"During that meeting Welch advised Gaddafi's team on how to win the propaganda war, suggesting several ‘confidence-building measures', according to the documents," Al Jazeera reported, noting that the meeting was held at the Four Seasons hotel, only blocks from the U.S. embassy.
The minutes of the meeting also include Welch's purported advice that Qaddafi should feed the Obama administration damaging intelligence on the rebels by laundering it through allied governments and that Qaddafi should take advantage of the "double standard" in U.S. policy toward Libya and Syria.
"The Syrians were never your friends and you would lose nothing from exploiting the situation there in order to embarrass the West," Welch reportedly told Qaddafi's officials. Welch, who now works for Bechtel, did not return requests for comment. But Nuland confirmed that the trip occurred.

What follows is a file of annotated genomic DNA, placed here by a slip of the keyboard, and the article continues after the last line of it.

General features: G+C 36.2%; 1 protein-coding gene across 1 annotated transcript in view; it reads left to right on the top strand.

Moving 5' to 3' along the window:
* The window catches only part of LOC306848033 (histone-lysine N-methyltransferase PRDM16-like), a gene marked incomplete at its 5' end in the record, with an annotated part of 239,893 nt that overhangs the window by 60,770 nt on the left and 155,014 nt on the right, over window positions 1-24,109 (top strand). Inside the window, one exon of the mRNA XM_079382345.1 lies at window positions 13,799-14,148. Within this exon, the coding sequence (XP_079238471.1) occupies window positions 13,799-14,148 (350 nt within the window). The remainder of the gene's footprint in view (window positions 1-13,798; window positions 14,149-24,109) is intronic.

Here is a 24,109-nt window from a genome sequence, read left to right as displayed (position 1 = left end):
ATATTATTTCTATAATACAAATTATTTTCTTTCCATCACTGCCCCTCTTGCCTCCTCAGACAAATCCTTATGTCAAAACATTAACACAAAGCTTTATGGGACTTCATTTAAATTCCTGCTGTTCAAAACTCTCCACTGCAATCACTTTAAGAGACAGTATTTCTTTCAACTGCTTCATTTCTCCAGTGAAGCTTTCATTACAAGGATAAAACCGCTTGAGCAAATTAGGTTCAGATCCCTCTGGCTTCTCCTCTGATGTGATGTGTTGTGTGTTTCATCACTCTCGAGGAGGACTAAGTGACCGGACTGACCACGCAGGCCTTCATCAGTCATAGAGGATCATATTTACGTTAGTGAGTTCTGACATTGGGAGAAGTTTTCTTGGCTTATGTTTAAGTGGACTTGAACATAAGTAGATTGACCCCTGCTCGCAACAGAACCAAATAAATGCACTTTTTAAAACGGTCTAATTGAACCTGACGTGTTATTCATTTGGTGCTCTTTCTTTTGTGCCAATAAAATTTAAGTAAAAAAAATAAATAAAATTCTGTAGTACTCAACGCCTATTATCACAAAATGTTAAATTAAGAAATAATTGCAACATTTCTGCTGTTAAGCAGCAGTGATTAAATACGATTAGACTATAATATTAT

State Department spokeswoman Victoria Nuland said at today's briefing that Welch was acting on his own. "David Welch, a former assistant secretary, is now a private citizen. This was a private trip. He was not carrying any message from the U.S. government," she said.
Al Jazeera also found a memo of a conversation between an intermediary for Qaddafi's son Saif Al-Islam and Rep. Dennis Kucinich (R-OH). The memo included a request from Kucinich to Saif asking for dirt on the Libyan National Transitional Council (NTC), such as evidence of corruption or links to al Qaeda.
"Al Jazeera found a document written by a Libyan bureaucrat to other Libyan bureaucrats," Kucinich said in a statement e-mailed to The Cable. "All it proves is that the Libyans were reading the Washington Post, and read there about my efforts to stop the war. I can't help what the Libyans put in their files."